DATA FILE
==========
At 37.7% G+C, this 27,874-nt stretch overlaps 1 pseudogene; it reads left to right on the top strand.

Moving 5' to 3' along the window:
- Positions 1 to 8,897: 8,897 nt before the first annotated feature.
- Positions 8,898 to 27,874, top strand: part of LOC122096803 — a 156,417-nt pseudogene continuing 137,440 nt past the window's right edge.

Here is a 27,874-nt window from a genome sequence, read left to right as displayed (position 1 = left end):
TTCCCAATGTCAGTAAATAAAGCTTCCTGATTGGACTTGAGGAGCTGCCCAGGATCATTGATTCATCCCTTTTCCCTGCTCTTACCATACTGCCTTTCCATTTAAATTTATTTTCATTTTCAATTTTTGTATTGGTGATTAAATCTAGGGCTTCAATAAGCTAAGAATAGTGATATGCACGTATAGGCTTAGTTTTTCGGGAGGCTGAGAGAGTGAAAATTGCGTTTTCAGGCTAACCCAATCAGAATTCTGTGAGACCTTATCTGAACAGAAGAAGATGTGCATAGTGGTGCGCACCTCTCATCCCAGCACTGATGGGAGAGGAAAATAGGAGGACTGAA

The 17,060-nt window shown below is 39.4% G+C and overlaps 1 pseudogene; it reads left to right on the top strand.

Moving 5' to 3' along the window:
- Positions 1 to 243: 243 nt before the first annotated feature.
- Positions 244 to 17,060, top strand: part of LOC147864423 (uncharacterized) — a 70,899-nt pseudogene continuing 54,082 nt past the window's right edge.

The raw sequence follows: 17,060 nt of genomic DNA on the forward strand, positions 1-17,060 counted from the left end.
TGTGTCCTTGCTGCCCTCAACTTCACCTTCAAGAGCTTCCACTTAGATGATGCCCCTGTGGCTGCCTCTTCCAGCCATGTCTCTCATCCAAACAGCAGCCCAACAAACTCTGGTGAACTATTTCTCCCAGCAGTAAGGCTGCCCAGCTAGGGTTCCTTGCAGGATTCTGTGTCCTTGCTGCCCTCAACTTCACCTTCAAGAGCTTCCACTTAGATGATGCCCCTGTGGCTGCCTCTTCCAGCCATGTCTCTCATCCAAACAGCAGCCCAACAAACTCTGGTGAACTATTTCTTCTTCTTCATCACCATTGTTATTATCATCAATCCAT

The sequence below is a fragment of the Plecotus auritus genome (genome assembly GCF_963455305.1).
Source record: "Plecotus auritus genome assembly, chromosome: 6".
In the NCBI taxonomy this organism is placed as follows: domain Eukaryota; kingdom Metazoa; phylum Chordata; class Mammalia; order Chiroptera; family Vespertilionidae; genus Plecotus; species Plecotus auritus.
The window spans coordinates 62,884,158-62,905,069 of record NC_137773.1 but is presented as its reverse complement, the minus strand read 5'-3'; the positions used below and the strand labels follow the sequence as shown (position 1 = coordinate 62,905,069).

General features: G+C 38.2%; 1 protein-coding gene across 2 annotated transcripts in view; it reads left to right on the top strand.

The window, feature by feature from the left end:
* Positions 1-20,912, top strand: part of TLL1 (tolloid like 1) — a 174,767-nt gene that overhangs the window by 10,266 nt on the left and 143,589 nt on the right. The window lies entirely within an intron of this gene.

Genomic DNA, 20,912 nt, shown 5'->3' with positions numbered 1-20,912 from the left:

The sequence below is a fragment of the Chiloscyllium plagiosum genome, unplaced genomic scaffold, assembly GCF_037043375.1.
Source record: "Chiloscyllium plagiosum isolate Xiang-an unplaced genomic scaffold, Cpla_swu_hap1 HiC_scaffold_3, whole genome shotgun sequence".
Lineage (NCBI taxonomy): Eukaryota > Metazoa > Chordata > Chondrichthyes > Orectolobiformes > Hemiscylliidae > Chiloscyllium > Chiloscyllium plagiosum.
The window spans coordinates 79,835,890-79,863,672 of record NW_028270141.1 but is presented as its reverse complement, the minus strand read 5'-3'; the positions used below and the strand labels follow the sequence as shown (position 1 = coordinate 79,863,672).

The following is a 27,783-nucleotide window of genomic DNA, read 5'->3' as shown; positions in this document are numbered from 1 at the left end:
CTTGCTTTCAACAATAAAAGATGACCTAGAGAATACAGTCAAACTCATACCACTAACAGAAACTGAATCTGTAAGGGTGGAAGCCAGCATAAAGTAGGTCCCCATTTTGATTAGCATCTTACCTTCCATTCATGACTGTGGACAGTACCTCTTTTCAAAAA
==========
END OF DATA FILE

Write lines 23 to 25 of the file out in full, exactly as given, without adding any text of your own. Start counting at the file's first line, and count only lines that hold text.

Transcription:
Lineage (NCBI taxonomy): Eukaryota > Metazoa > Chordata > Chondrichthyes > Orectolobiformes > Hemiscylliidae > Chiloscyllium > Chiloscyllium plagiosum.
The window spans coordinates 79,835,890-79,863,672 of record NW_028270141.1 but is presented as its reverse complement, the minus strand read 5'-3'; the positions used below and the strand labels follow the sequence as shown (position 1 = coordinate 79,863,672).

The following is a 27,783-nucleotide window of genomic DNA, read 5'->3' as shown; positions in this document are numbered from 1 at the left end: